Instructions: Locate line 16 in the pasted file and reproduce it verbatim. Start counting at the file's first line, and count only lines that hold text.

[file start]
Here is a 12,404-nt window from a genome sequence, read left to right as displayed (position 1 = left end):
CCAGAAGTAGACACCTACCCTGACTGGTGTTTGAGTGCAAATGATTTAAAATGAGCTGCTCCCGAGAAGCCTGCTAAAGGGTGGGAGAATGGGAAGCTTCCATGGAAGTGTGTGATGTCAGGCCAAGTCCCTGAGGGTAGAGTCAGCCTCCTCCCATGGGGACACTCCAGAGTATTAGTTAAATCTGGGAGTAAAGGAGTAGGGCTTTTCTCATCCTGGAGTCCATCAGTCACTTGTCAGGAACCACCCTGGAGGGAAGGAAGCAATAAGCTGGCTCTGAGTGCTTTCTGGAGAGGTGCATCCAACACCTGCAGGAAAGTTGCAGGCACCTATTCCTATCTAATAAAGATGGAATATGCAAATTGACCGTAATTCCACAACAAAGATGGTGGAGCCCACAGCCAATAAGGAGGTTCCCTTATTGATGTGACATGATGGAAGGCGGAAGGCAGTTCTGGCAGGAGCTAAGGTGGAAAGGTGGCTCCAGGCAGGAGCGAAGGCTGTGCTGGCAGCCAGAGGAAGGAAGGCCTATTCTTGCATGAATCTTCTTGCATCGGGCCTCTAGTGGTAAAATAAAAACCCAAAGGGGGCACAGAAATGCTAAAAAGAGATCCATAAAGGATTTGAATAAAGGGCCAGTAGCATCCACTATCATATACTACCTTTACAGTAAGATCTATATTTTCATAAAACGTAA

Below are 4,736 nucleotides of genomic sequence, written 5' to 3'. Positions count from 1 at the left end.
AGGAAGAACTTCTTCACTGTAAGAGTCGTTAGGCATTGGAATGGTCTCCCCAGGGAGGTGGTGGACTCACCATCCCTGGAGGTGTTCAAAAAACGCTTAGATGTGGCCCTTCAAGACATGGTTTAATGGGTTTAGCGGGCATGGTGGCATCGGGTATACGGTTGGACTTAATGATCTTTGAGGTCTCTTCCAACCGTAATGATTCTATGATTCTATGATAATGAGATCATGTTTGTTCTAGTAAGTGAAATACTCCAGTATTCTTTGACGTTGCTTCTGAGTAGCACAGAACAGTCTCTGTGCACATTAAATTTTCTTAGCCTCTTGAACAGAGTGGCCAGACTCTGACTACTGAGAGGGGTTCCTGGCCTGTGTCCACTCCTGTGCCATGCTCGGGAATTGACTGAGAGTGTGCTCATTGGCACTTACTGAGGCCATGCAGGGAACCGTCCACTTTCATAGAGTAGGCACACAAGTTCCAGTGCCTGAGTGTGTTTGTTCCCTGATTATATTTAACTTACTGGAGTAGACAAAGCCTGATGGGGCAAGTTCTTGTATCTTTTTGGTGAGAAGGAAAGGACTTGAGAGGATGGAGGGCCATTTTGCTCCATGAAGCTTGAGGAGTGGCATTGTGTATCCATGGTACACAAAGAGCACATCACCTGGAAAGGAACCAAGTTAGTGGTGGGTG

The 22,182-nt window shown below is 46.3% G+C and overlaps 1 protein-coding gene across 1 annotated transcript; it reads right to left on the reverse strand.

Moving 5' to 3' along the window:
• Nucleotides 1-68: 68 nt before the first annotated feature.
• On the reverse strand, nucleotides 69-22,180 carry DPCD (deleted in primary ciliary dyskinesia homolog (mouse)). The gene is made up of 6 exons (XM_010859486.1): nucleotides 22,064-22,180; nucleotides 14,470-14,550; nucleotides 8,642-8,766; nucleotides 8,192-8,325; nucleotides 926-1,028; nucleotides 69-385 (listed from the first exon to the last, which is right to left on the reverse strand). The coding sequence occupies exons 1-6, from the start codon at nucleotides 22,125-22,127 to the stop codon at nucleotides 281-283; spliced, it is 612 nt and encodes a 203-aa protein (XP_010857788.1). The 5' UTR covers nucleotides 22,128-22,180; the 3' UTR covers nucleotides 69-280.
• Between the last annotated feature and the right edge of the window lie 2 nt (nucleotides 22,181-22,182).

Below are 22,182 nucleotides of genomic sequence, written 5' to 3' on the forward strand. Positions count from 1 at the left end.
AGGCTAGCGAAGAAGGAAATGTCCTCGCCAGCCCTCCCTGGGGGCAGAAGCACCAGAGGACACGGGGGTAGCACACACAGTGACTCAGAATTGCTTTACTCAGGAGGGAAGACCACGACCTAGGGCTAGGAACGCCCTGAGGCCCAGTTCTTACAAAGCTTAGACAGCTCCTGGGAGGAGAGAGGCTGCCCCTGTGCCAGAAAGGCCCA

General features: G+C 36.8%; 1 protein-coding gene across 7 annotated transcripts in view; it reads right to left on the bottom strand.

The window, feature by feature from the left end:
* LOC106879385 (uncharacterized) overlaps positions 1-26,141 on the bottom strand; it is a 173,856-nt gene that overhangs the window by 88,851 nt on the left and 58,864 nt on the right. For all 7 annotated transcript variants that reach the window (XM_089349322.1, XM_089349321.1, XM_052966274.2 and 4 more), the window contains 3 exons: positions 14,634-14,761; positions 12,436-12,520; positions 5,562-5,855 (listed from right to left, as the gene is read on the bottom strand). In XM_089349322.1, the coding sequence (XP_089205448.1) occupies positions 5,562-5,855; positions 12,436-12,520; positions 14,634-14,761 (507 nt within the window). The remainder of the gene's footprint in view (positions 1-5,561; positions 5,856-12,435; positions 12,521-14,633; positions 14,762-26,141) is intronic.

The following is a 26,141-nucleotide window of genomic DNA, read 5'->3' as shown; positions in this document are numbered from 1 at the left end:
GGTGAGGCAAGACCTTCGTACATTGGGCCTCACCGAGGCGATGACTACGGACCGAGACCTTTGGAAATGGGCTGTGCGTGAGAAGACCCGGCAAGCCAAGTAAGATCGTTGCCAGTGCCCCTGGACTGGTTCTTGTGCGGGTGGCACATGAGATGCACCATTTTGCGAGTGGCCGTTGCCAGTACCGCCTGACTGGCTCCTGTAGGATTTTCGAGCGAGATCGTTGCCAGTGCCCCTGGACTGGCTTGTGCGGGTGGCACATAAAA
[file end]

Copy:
GGTGAGGCAAGACCTTCGTACATTGGGCCTCACCGAGGCGATGACTACGGACCGAGACCTTTGGAAATGGGCTGTGCGTGAGAAGACCCGGCAAGCCAAGTAAGATCGTTGCCAGTGCCCCTGGACTGGTTCTTGTGCGGGTGGCACATGAGATGCACCATTTTGCGAGTGGCCGTTGCCAGTACCGCCTGACTGGCTCCTGTAGGATTTTCGAGCGAGATCGTTGCCAGTGCCCCTGGACTGGCTTGTGCGGGTGGCACATAAAA